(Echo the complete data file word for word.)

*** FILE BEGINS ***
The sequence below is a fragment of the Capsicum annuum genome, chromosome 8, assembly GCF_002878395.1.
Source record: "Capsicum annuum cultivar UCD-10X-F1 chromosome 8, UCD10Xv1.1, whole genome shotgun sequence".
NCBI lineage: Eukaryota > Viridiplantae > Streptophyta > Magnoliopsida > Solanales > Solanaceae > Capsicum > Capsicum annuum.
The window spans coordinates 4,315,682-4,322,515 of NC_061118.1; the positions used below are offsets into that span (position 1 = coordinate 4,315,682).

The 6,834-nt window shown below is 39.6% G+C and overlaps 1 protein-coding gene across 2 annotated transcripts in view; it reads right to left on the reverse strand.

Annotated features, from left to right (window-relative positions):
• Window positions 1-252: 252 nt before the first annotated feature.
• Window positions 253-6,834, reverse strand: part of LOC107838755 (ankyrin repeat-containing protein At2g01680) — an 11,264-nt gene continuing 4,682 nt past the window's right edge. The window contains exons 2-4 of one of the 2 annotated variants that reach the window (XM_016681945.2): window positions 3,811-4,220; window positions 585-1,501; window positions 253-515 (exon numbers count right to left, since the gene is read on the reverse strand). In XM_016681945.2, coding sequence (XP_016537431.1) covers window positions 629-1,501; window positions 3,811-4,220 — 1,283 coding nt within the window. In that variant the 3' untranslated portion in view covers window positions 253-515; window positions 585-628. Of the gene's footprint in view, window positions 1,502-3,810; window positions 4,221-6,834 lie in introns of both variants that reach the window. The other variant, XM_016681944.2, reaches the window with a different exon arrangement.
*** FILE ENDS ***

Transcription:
The sequence below is a fragment of the Capsicum annuum genome, chromosome 8, assembly GCF_002878395.1.
Source record: "Capsicum annuum cultivar UCD-10X-F1 chromosome 8, UCD10Xv1.1, whole genome shotgun sequence".
NCBI lineage: Eukaryota > Viridiplantae > Streptophyta > Magnoliopsida > Solanales > Solanaceae > Capsicum > Capsicum annuum.
The window spans coordinates 4,315,682-4,322,515 of NC_061118.1; the positions used below are offsets into that span (position 1 = coordinate 4,315,682).

The 6,834-nt window shown below is 39.6% G+C and overlaps 1 protein-coding gene across 2 annotated transcripts in view; it reads right to left on the reverse strand.

Annotated features, from left to right (window-relative positions):
• Window positions 1-252: 252 nt before the first annotated feature.
• Window positions 253-6,834, reverse strand: part of LOC107838755 (ankyrin repeat-containing protein At2g01680) — an 11,264-nt gene continuing 4,682 nt past the window's right edge. The window contains exons 2-4 of one of the 2 annotated variants that reach the window (XM_016681945.2): window positions 3,811-4,220; window positions 585-1,501; window positions 253-515 (exon numbers count right to left, since the gene is read on the reverse strand). In XM_016681945.2, coding sequence (XP_016537431.1) covers window positions 629-1,501; window positions 3,811-4,220 — 1,283 coding nt within the window. In that variant the 3' untranslated portion in view covers window positions 253-515; window positions 585-628. Of the gene's footprint in view, window positions 1,502-3,810; window positions 4,221-6,834 lie in introns of both variants that reach the window. The other variant, XM_016681944.2, reaches the window with a different exon arrangement.